Maximizing the dielectric response of molecular thin films via quantum chemical design

Henry M. Heitzer, Tobin J. Marks, Mark A. Ratner

Research output: Contribution to journalArticle

14 Citations (Scopus)

Abstract

Developing high-capacitance organic gate dielectrics is critical for advances in electronic circuitry based on unconventional semiconductors. While high-dielectric constant molecular substances are known, the mechanism of dielectric response and the fundamental chemical design principles are not well understood. Using a plane-wave density functional theory formalism, we show that it is possible to map the atomic-scale dielectric profiles of molecule-based materials while capturing important bulk characteristics. For molecular films, this approach reveals how basic materials properties such as surface coverage density, molecular tilt angle, and π-system planarity can dramatically influence dielectric response. Additionally, relatively modest molecular backbone and substituent variations can be employed to substantially enhance film dielectric response. For dense surface coverages and proper molecular alignment, conjugated hydrocarbon chains can achieve dielectric constants of >8.0, more than 3 times that of analogous saturated chains, ∼2.5. However, this conjugation-related dielectric enhancement depends on proper molecular orientation and planarization, with enhancements up to 60% for proper molecular alignment with the applied field and an additional 30% for conformations such as coplanarity in extended π-systems. Conjugation length is not the only determinant of dielectric response, and appended polarizable high-Z substituents can increase molecular film response more than 2-fold, affording estimated capacitances of >9.0 μF/cm2. However, in large π-systems, polar substituent effects are substantially attenuated.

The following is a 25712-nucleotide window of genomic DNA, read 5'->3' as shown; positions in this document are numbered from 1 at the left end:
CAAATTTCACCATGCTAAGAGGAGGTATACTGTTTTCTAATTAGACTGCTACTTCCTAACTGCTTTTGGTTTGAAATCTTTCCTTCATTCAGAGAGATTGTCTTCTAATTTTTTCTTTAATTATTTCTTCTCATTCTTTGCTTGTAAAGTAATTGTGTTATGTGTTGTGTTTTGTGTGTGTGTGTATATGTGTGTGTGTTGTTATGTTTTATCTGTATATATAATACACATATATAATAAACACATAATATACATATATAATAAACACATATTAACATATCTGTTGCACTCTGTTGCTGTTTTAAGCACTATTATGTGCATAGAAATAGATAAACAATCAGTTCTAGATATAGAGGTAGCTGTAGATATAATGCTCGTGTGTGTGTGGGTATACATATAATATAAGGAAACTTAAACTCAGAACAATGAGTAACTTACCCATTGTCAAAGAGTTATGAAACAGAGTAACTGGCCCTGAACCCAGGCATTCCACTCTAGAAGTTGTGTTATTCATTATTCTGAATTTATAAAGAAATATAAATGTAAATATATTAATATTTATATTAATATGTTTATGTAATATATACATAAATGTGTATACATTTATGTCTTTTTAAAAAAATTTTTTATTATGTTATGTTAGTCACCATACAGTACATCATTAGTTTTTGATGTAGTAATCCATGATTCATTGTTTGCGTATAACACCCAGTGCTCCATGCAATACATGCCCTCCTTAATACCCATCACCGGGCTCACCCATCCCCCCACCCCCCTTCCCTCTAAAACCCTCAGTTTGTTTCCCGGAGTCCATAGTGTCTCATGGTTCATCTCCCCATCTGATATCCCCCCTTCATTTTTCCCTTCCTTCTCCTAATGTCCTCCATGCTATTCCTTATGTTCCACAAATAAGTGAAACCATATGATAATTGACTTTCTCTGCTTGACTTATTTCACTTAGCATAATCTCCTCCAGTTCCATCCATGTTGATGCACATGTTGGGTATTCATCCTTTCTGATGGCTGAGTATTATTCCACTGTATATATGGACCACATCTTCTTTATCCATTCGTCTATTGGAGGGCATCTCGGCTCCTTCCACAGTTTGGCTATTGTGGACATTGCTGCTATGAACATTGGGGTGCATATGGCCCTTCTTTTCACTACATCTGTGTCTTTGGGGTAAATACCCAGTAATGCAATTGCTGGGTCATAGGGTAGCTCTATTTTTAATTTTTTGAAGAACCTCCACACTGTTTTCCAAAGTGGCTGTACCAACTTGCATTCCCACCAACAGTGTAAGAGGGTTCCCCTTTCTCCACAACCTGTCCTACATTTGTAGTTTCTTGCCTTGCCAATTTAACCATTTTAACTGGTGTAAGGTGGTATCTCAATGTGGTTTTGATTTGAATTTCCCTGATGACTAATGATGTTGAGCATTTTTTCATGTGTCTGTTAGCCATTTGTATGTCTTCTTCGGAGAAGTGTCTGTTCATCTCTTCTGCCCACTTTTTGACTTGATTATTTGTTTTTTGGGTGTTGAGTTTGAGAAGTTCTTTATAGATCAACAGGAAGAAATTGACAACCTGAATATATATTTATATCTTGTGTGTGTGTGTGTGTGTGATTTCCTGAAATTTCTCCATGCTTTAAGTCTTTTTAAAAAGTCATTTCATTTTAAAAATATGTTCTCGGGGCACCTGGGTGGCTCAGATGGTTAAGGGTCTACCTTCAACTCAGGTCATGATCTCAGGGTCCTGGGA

Original languageEnglish
Pages (from-to)12587-12600
Number of pages14
JournalACS nano
Volume8
Issue number12
DOIs
Publication statusPublished - Dec 23 2014

Keywords

  • density functional theory
  • dielectric computation
  • field-effect transistor
  • organic dielectric film
  • self-Assembled monolayer

ASJC Scopus subject areas

  • Materials Science(all)
  • Engineering(all)
  • Physics and Astronomy(all)

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